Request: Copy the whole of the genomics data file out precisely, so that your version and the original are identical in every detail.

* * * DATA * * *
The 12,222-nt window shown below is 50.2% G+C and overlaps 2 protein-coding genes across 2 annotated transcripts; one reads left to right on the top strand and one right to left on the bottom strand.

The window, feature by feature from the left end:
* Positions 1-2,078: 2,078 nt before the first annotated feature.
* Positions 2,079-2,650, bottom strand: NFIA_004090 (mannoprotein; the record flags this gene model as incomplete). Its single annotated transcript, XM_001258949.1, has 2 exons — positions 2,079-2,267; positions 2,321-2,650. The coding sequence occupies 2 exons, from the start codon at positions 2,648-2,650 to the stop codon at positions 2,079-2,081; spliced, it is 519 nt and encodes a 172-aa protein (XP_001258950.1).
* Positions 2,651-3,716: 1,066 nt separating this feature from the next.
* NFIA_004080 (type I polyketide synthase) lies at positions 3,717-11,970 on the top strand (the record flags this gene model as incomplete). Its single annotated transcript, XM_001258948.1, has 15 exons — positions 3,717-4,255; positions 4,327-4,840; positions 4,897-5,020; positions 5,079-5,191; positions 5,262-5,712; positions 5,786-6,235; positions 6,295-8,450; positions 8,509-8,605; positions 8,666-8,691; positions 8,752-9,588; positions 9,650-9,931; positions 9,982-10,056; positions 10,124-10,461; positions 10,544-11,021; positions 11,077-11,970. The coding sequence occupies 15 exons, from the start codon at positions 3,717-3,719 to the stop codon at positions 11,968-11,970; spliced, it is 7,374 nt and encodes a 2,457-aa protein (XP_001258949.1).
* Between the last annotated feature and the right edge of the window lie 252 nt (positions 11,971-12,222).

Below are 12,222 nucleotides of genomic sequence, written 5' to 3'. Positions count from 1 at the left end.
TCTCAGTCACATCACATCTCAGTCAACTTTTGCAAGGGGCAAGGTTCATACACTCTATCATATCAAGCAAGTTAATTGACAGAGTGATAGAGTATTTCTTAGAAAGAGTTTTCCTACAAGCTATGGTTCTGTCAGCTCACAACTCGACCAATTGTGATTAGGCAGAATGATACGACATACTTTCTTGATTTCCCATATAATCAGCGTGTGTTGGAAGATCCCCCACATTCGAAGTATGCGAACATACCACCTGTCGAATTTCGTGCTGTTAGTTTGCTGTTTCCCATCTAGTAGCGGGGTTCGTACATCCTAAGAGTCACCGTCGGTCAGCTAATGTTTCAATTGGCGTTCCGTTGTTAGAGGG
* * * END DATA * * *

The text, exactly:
The 12,222-nt window shown below is 50.2% G+C and overlaps 2 protein-coding genes across 2 annotated transcripts; one reads left to right on the top strand and one right to left on the bottom strand.

The window, feature by feature from the left end:
* Positions 1-2,078: 2,078 nt before the first annotated feature.
* Positions 2,079-2,650, bottom strand: NFIA_004090 (mannoprotein; the record flags this gene model as incomplete). Its single annotated transcript, XM_001258949.1, has 2 exons — positions 2,079-2,267; positions 2,321-2,650. The coding sequence occupies 2 exons, from the start codon at positions 2,648-2,650 to the stop codon at positions 2,079-2,081; spliced, it is 519 nt and encodes a 172-aa protein (XP_001258950.1).
* Positions 2,651-3,716: 1,066 nt separating this feature from the next.
* NFIA_004080 (type I polyketide synthase) lies at positions 3,717-11,970 on the top strand (the record flags this gene model as incomplete). Its single annotated transcript, XM_001258948.1, has 15 exons — positions 3,717-4,255; positions 4,327-4,840; positions 4,897-5,020; positions 5,079-5,191; positions 5,262-5,712; positions 5,786-6,235; positions 6,295-8,450; positions 8,509-8,605; positions 8,666-8,691; positions 8,752-9,588; positions 9,650-9,931; positions 9,982-10,056; positions 10,124-10,461; positions 10,544-11,021; positions 11,077-11,970. The coding sequence occupies 15 exons, from the start codon at positions 3,717-3,719 to the stop codon at positions 11,968-11,970; spliced, it is 7,374 nt and encodes a 2,457-aa protein (XP_001258949.1).
* Between the last annotated feature and the right edge of the window lie 252 nt (positions 11,971-12,222).

Below are 12,222 nucleotides of genomic sequence, written 5' to 3'. Positions count from 1 at the left end.
TCTCAGTCACATCACATCTCAGTCAACTTTTGCAAGGGGCAAGGTTCATACACTCTATCATATCAAGCAAGTTAATTGACAGAGTGATAGAGTATTTCTTAGAAAGAGTTTTCCTACAAGCTATGGTTCTGTCAGCTCACAACTCGACCAATTGTGATTAGGCAGAATGATACGACATACTTTCTTGATTTCCCATATAATCAGCGTGTGTTGGAAGATCCCCCACATTCGAAGTATGCGAACATACCACCTGTCGAATTTCGTGCTGTTAGTTTGCTGTTTCCCATCTAGTAGCGGGGTTCGTACATCCTAAGAGTCACCGTCGGTCAGCTAATGTTTCAATTGGCGTTCCGTTGTTAGAGGG